On Tuesday, February 5, 2002, at 03:28 AM, Ralf Baechle wrote:
On Tue, Feb 05, 2002 at 01:16:46AM -0500, Jay Carlson wrote:
Given that I tossed out the SVR4 ABI in search of code density in snow,
I'm probably a little abnormal in these concerns. But other people on
small platforms may care.
SNOW certainly was a nice invention and the definition of small is
changing. Are you planning to keep up the support for SNOW?
Yeah, although it's slow going. As usual, "which toolchain" plays a
major part in the delay :-)
(Quick background for the list: Because there's such a large code size
penalty to PIC/abicalls, I resurrected the bad old Linux/SVR3 statically
linked, dynamically loaded libraries, which are linked at absolute
locations. Shane Nay took this from a cute demo to a working
distribution for the Agenda VR3; Brian Webb helped. Typical code
reduction is ~25-40%, eg 391k->272k.)
I think I finally have a working jumptable implementation, which should
allow (careful!) upgrades of libraries without triggering app rebuilds.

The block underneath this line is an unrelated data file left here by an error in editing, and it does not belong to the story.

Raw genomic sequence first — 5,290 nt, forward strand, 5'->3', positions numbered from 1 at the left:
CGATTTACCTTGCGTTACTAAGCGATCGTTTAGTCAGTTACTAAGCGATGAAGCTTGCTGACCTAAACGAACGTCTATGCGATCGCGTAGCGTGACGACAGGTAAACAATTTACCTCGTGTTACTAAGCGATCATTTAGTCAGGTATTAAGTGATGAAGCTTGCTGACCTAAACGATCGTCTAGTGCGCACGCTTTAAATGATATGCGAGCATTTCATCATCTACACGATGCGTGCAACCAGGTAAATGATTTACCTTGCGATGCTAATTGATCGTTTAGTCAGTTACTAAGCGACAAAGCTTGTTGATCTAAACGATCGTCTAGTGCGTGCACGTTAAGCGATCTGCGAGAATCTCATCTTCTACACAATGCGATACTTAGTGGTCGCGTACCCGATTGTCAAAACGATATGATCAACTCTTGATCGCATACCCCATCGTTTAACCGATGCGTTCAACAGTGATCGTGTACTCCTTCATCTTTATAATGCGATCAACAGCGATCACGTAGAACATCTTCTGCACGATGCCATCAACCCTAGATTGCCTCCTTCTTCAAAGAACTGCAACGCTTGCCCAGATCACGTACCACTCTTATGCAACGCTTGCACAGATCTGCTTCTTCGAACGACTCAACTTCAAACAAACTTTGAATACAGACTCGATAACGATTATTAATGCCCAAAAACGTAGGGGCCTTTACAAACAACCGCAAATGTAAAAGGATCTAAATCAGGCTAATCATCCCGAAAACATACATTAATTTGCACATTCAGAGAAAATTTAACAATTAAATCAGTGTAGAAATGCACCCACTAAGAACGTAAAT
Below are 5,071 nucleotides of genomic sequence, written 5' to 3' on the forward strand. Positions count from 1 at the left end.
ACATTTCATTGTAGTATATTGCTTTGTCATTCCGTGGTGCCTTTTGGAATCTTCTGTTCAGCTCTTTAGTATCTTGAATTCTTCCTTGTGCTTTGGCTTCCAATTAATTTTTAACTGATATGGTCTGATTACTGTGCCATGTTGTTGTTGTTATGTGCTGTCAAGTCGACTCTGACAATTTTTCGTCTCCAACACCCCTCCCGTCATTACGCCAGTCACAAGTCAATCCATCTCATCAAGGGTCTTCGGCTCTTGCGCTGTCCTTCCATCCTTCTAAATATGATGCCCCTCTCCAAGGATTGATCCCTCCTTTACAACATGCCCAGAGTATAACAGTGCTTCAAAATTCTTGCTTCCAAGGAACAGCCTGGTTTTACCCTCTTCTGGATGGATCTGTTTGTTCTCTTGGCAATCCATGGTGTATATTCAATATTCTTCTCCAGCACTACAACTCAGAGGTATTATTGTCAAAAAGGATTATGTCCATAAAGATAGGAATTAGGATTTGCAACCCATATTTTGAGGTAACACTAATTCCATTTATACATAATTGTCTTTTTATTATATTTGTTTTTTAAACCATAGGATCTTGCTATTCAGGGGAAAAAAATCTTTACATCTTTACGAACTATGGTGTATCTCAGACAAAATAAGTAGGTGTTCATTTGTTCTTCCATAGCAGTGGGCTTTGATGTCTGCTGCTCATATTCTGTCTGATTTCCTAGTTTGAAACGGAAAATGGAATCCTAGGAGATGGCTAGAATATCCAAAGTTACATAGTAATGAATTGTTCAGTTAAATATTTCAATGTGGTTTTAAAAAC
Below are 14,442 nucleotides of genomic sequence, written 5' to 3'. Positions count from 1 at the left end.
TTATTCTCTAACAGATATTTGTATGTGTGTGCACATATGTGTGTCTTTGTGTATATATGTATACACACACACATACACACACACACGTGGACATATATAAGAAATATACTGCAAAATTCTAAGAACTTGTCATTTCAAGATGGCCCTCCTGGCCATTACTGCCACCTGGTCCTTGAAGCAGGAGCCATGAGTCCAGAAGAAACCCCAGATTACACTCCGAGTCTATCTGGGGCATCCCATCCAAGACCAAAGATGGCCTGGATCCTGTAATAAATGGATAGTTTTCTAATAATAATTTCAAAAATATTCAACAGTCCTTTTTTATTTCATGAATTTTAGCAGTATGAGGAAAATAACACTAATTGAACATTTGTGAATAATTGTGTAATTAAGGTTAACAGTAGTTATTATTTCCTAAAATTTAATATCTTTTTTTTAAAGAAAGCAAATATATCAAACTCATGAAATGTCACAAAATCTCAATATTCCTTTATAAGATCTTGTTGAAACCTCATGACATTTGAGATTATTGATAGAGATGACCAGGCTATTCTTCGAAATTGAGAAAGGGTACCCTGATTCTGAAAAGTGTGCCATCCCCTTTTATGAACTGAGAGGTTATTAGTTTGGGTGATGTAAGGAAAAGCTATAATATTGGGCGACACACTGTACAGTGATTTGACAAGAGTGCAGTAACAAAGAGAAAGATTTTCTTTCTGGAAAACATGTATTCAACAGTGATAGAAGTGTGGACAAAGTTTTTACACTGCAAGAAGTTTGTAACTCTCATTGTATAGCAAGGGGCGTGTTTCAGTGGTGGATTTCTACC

The pain was not actually jumptables themselves; it was getting all
exported data in a library shuffled around so it could live at fixed
addresses. -fdata-sections let me do most of this with linker scripts.
Unfortunately, g++ was still emitting "int foo;" in ".bss", so I had to
fix it to generate the proper ".bss.foo".
I created a toolchain builder based on the RH71 SRPMs. About halfway
through this, I remembered why I hadn't upgraded from glibc 2.0 to 2.2
before---the library size doubled. So after getting a few huge
statically linked executables tested to make sure the toolchain was
sound, I backtracked to uclibc and the old Agenda glibc "2.0.7". I have
plausible-looking builds of both, but I haven't actually run them on
(Is there any hope of patching glibc 2.2.4 with the sglibc patches? If
I started writing a /lib/ld-snow.so.1 to get the library loading code
out of the main body of executables.
I'm hoping to have a beta of a full toolchain/library build tool shipped
this weekend or next, and from there hook into the community efforts to
automate rebuilding the Agenda VR3 from source. I figure X and a pile
of C++ fltk apps will expose any lingering bugs in the toolchain and new
bugs in the shared library mechanism.
I'd like to be less Agenda-centric. I think this work would benefit the
Helio as well as other small platforms. But as you say, the definition
of "small" is changing; hopefully in few years, machines will be big
enough to support the SVR4 ABI without second thoughts. I don't know;
it's possible that the really low end machines will just get cheaper
instead of bigger.
Speaking of small, anybody have a Linux box with a CPU with working
MIPS16 support? (Other than Vr41xx; I have plenty of those to test
on.) I have a small test case I'd like someone to run.